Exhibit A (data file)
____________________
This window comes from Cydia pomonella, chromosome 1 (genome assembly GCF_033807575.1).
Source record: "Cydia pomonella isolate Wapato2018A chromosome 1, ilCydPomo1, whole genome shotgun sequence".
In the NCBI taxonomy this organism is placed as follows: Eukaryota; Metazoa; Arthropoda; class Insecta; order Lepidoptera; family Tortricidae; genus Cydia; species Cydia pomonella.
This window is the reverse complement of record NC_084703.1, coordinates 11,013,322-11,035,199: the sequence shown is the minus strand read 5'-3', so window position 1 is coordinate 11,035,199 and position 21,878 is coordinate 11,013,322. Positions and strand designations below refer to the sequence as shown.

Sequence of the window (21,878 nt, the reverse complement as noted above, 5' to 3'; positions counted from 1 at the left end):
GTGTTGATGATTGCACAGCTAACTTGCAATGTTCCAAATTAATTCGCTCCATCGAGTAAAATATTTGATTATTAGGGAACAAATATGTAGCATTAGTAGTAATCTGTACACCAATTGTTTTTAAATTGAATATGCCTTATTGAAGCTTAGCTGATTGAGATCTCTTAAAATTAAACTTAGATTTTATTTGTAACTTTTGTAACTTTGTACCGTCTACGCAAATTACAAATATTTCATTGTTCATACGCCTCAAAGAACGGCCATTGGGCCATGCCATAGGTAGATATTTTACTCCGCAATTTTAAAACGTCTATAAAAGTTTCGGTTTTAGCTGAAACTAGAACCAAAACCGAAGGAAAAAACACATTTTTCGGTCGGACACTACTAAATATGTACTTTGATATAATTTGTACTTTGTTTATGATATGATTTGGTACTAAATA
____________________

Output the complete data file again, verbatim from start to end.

This window comes from Cydia pomonella, chromosome 1 (genome assembly GCF_033807575.1).
Source record: "Cydia pomonella isolate Wapato2018A chromosome 1, ilCydPomo1, whole genome shotgun sequence".
In the NCBI taxonomy this organism is placed as follows: Eukaryota; Metazoa; Arthropoda; class Insecta; order Lepidoptera; family Tortricidae; genus Cydia; species Cydia pomonella.
This window is the reverse complement of record NC_084703.1, coordinates 11,013,322-11,035,199: the sequence shown is the minus strand read 5'-3', so window position 1 is coordinate 11,035,199 and position 21,878 is coordinate 11,013,322. Positions and strand designations below refer to the sequence as shown.

Sequence of the window (21,878 nt, the reverse complement as noted above, 5' to 3'; positions counted from 1 at the left end):
GTGTTGATGATTGCACAGCTAACTTGCAATGTTCCAAATTAATTCGCTCCATCGAGTAAAATATTTGATTATTAGGGAACAAATATGTAGCATTAGTAGTAATCTGTACACCAATTGTTTTTAAATTGAATATGCCTTATTGAAGCTTAGCTGATTGAGATCTCTTAAAATTAAACTTAGATTTTATTTGTAACTTTTGTAACTTTGTACCGTCTACGCAAATTACAAATATTTCATTGTTCATACGCCTCAAAGAACGGCCATTGGGCCATGCCATAGGTAGATATTTTACTCCGCAATTTTAAAACGTCTATAAAAGTTTCGGTTTTAGCTGAAACTAGAACCAAAACCGAAGGAAAAAACACATTTTTCGGTCGGACACTACTAAATATGTACTTTGATATAATTTGTACTTTGTTTATGATATGATTTGGTACTAAATA